Polymicrobial sepsis impairs bystander recruitment of effector cells to infected skin despite optimal sensing and alarming function of skin resident memory CD8 T cells

Derek B. Danahy, Scott M. Anthony, Isaac J. Jensen, Stacey M. Hartwig, Qiang Shan, Hai Hui Xue, John T. Harty, Thomas S. Griffith, Vladimir P. Badovinac

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42 Scopus citations


Sepsis is a systemic infection that enhances host vulnerability to secondary infections normally controlled by T cells. Using CLP sepsis model, we observed that sepsis induces apoptosis of circulating memory CD8 T-cells (TCIRCM) and diminishes their effector functions, leading to impaired CD8 T-cell mediated protection to systemic pathogen re-infection. In the context of localized re-infections, tissue resident memory CD8 T-cells (TRM) provide robust protection in a variety of infectious models. TRMrapidly ‘sense’ infection in non-lymphoid tissues and ‘alarm’ the host by enhancing immune cell recruitment to the site of the infection to accelerate pathogen clearance. Here, we show that compared to pathogen-specific TCIRCM, sepsis does not invoke significant numerical decline of Vaccinia virus induced skin-TRMkeeping their effector functions (e.g., Ag-dependent IFN-γ production) intact. IFN-γ-mediated recruitment of immune cells to the site of localized infection was, however, reduced in CLP hosts despite TRMmaintaining their ‘sensing and alarming’ functions. The capacity of memory CD8 T-cells in the septic environment to respond to inflammatory cues and arrive to the site of secondary infection/antigen exposure remained normal suggesting T-cell-extrinsic factors contributed to the observed lesion. Mechanistically, we showed that IFN-γ produced rapidly during sepsis-induced cytokine storm leads to reduced IFN-γR1 expression on vascular endothelium. As a consequence, decreased expression of adhesion molecules and/or chemokines (VCAM1 and CXCL9) on skin endothelial cells in response to TRM-derived IFN-γ was observed, leading to sub-optimal bystander-recruitment of effector cells and increased susceptibility to pathogen re-encounter. Importantly, as visualized by intravital 2-photon microscopy, exogenous administration of CXCL9/10 was sufficient to correct sepsis-induced impairments in recruitment of effector cells at the localized site of TRMantigen recognition. Thus, sepsis has the capacity to alter skin TRManamnestic responses without directly impacting TRMnumber and/or function, an observation that helps to further define the immunoparalysis phase in sepsis survivors.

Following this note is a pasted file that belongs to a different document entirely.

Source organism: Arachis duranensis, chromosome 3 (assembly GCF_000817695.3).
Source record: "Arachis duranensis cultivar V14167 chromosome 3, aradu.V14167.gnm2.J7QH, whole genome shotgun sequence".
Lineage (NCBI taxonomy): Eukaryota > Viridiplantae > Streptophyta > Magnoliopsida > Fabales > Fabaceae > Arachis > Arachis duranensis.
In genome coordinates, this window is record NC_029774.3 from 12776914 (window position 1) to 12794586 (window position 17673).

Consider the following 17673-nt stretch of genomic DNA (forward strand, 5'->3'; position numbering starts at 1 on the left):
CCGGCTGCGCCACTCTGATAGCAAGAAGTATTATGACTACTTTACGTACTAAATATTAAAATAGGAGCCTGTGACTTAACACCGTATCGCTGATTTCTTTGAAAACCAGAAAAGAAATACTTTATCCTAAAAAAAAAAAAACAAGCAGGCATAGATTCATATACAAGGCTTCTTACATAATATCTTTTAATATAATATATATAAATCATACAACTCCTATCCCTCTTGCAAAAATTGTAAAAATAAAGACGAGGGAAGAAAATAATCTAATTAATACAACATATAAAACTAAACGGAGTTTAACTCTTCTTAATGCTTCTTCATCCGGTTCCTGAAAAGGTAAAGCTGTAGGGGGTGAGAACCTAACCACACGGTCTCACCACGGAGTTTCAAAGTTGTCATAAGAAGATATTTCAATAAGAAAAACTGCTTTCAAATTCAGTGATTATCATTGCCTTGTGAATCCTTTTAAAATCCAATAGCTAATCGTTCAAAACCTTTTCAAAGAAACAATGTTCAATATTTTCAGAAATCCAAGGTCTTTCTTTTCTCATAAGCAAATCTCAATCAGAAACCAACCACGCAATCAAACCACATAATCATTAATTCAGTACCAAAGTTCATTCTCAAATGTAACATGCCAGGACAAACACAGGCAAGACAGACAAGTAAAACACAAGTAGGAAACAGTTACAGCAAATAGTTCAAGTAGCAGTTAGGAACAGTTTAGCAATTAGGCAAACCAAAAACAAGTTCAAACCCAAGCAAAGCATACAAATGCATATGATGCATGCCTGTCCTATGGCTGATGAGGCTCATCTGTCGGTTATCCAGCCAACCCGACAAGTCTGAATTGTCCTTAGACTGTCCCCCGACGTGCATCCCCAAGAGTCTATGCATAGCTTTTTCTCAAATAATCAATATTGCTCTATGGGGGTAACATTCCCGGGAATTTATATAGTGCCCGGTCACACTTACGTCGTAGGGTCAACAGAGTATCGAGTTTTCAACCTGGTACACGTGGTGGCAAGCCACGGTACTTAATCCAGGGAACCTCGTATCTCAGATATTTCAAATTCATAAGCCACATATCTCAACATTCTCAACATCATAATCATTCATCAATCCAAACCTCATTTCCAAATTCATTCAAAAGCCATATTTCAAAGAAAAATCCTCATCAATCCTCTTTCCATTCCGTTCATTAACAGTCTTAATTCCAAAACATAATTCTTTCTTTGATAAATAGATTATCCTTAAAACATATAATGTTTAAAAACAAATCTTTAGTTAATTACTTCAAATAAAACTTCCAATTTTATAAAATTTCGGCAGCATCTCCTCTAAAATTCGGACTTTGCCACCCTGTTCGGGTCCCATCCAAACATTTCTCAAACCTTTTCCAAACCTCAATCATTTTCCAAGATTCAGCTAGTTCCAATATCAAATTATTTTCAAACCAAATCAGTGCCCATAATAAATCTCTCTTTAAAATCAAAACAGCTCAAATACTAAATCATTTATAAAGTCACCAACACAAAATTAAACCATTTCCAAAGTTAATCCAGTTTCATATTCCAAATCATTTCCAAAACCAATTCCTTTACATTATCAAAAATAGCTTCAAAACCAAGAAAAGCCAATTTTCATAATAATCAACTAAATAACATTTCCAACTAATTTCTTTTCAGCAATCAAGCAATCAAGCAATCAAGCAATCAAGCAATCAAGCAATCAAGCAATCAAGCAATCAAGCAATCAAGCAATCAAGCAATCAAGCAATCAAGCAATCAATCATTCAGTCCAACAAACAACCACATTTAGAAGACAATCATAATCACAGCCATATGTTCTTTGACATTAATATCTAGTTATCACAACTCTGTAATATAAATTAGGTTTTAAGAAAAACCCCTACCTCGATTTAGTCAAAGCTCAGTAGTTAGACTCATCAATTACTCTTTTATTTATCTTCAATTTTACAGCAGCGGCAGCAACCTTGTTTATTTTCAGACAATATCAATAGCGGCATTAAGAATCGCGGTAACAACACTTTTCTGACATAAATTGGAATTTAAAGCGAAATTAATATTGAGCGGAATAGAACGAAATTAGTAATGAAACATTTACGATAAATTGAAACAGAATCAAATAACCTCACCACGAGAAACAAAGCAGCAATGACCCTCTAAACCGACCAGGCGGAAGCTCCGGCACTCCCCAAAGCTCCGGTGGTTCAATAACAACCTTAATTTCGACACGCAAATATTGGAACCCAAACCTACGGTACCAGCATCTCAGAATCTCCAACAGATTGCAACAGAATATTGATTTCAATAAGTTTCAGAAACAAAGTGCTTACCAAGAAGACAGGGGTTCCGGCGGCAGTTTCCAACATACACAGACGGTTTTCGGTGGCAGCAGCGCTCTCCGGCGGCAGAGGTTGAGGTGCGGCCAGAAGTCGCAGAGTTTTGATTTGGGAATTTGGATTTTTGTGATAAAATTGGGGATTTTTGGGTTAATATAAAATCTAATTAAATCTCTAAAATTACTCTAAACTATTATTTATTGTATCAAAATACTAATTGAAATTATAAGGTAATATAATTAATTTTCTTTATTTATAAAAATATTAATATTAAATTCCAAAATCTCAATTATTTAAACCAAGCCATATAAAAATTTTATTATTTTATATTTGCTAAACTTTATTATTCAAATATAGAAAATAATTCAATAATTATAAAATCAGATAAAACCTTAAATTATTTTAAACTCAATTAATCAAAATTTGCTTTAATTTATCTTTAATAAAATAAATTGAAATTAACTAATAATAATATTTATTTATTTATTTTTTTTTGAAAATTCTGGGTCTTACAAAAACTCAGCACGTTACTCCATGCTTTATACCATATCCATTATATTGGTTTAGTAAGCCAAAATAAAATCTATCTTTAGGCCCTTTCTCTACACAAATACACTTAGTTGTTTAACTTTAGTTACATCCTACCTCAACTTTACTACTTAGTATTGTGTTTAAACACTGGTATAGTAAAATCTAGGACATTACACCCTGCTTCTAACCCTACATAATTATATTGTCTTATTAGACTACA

Original languageEnglish (US)
Article numbere1006569
JournalPLoS pathogens
Issue number9
StatePublished - Sep 2017

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